Deer Hunting From a Boat

Mule deer (Photo courtesy of ODFW)

Mule deer (Photo courtesy of ODFW)

Question: Is it legal to hunt deer from a boat drifting down a river? If so, what are the parameters? Do you have to be a certain distance from shore? (Eric S., Redding)

Answer: The main requirement when hunting from a boat is that the boat cannot be under power or still moving as a result of power. In addition, engines must be shut off and out of the water. Once you’ve done this, the boat may be drifting, beached, moored, resting at anchor, or propelled by paddle, oar or pole.

Aside from the requirements of using the boat as a platform, the shooter must consider what else may be around and beyond the deer. You cannot hunt or shoot a firearm within 150 yards of an occupied dwelling, or hunt on private property or within prohibited areas such as municipalities. It is important to research your specific hunting area and know legal access points. No person shall pursue, drive, herd or take any bird or mammal from any type of motor-driven air or land vehicles, motorboat, airboat, sailboat or snowmobile (California Code of Regulations Title 14, section 251). There may also be some Penal Code restrictions regarding loaded firearms in vehicles.

Handicapped abalone diving
Question: My dad is handicapped and someone told him if he gets a license and abalone report card, he can then have someone else catch abalone for him and hand it to him either while he’s on a boat or once back on shore. Is this true? (Janet R., Sacramento)

Answer: Unfortunately, no. A person who is unable to take their own abalone cannot purchase an abalone report card and have someone else take abalone for them using their report card. A person licensed to take abalone can give some of their own catch to your father as long as the abalone are tagged and recorded on the actual diver’s report card.

Taking control of coyote problems
Question: I live in Fullerton and am having coyote problems. A coyote recently killed my cat, and some other pets have also been killed and/or attacked. Is it legal to kill a coyote in my neighborhood if I feel it is a viable threat at the time? I’m not seeking them out and not trying to hunt. I just don’t want to lose any more animals. We want to comply with all laws but aren’t getting anywhere talking to the local police department or the animal shelters or humane society. I’ve never had a hunting license and my parents’ licenses are expired but can be renewed if need be. We have registered handguns, rifles and shotguns that are all legal. I just want to make sure we won’t get into trouble with the law. What are our rights? (Christina, Fullerton)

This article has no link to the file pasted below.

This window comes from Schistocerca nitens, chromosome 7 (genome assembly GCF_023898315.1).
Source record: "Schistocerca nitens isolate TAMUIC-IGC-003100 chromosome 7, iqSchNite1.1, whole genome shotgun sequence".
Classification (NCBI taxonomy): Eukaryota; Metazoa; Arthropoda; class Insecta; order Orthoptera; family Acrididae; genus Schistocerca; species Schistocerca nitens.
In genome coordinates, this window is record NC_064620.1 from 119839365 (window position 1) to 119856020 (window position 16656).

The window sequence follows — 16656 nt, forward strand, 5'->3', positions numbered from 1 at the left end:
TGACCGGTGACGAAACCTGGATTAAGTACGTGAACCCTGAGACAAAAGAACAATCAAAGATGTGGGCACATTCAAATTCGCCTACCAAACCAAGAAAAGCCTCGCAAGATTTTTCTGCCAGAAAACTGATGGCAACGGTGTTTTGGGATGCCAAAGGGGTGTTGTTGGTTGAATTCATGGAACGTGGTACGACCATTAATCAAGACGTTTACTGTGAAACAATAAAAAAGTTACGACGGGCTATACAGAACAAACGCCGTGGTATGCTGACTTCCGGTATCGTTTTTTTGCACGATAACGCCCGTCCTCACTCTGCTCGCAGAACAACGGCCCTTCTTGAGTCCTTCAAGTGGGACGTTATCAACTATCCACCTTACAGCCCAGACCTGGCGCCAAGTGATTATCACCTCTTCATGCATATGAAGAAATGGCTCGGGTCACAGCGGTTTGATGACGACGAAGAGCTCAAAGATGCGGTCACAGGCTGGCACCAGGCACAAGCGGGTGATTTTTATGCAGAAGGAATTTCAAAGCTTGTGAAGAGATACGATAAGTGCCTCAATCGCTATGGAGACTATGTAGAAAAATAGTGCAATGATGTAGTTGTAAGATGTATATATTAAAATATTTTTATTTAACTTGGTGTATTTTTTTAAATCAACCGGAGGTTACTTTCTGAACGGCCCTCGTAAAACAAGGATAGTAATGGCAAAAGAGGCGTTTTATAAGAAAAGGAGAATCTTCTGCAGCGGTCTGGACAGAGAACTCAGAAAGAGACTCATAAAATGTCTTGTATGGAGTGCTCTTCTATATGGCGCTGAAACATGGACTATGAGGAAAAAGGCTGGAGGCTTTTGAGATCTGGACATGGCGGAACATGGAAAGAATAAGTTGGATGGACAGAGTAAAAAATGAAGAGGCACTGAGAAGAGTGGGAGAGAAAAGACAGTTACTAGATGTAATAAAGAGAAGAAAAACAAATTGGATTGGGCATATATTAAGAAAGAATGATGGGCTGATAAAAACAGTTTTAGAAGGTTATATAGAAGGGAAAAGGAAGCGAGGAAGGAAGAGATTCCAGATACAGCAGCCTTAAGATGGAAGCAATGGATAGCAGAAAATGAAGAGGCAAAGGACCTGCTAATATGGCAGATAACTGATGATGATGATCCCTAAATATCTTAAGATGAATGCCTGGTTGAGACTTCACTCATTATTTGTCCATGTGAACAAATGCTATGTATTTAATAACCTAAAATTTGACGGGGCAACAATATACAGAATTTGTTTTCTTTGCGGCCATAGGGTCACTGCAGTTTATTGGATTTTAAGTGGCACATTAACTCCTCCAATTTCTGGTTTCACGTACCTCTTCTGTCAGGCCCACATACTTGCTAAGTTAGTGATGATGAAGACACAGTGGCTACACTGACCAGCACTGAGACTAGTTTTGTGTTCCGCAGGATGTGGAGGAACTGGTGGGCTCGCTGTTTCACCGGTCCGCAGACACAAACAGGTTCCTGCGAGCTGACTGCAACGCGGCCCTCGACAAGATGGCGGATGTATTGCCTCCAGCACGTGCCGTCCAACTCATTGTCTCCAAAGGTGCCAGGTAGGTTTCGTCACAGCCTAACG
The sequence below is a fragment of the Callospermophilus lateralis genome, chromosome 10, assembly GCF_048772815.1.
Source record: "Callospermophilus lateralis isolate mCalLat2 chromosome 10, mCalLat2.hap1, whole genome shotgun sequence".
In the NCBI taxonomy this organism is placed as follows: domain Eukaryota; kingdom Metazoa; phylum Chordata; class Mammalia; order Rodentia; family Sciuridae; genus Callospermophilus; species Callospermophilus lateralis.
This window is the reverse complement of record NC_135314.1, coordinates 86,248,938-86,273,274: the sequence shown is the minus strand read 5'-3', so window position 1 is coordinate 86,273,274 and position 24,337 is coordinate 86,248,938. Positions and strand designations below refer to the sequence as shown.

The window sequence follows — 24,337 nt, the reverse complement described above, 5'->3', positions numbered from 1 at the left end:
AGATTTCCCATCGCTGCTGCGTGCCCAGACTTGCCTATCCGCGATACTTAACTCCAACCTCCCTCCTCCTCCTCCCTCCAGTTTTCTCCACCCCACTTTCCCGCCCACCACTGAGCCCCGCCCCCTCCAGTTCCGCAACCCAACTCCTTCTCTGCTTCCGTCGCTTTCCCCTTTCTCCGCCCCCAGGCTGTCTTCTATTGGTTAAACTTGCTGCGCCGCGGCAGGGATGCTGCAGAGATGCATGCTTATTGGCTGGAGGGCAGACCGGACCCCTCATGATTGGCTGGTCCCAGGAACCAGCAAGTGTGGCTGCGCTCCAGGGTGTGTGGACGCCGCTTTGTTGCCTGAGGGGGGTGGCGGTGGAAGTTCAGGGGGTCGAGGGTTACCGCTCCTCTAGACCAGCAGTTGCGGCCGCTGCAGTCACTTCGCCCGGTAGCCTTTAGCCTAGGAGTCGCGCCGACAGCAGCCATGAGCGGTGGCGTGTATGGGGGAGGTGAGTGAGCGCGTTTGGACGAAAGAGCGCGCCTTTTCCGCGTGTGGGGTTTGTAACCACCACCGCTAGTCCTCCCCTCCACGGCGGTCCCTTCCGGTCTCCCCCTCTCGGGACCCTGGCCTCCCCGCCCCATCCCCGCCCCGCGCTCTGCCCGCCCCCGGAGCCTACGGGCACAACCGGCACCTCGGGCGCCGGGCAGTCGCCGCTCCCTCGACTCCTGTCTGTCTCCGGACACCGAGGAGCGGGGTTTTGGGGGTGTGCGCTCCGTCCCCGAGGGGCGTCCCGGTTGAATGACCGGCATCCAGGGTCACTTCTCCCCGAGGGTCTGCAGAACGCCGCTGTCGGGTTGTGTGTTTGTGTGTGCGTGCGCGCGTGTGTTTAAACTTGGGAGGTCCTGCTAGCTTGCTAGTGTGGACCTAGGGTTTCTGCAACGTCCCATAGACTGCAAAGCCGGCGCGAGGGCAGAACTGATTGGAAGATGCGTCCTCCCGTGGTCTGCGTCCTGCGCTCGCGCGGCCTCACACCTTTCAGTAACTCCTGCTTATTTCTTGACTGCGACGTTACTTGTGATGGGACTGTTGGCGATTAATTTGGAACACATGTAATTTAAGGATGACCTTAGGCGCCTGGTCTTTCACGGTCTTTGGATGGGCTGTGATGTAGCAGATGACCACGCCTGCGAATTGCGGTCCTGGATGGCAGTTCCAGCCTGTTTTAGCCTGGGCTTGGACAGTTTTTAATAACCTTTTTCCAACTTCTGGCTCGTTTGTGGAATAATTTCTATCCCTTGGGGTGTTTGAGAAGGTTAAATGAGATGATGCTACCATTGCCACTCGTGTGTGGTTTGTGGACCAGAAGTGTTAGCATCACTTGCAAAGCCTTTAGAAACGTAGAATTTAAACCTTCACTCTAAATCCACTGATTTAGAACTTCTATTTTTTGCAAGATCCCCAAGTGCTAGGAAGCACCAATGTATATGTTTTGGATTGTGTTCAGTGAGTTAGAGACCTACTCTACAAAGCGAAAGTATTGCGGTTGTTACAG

Answer: Under Fish and Wildlife laws, coyotes are classified as non-game animals and may be taken throughout the year with a hunting license. The offending animals may also be taken if they cause property damage. That being said, laws generally prohibit the discharge of any firearm or other weapon in urban areas. You may want to verify this with your local police or sheriff’s agency. Some communities have hired licensed trappers to remove nuisance coyotes.

Limpet regulations
Question: What are the true regulations for collecting limpets? From what I can gather from reading the regs, there is no size limit, the bag limit is 35, and they can only be collected by hand or by hook and line. In Hawaii, it is common practice to use a butter knife to pry the limpets or “opihi” off the rocks, and this is the most effective method. Without a knife, it’s pretty much impossible. Therefore, is it legal to use a knife to collect limpets? If not, can the regulations be changed so that limpets are an exception? I don’t believe that regulation was made with limpets in mind. (Orion G., Santa Barbara)

Answer: You are correct. You may take up to 35 limpets year round and you are allowed to take them only on hook and line or with the hands (CCR Title 14, section 29.10(a)). If you think this regulation should be changed, you are encouraged to propose amendments to the Fish and Game Commission. For a list of upcoming meetings or to contact them directly, please go to

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Carrie Wilson is a marine environmental scientist with the California Department of Fish and Wildlife. While she cannot personally answer everyone’s questions, she will select a few to answer each week in this column. Please contact her at

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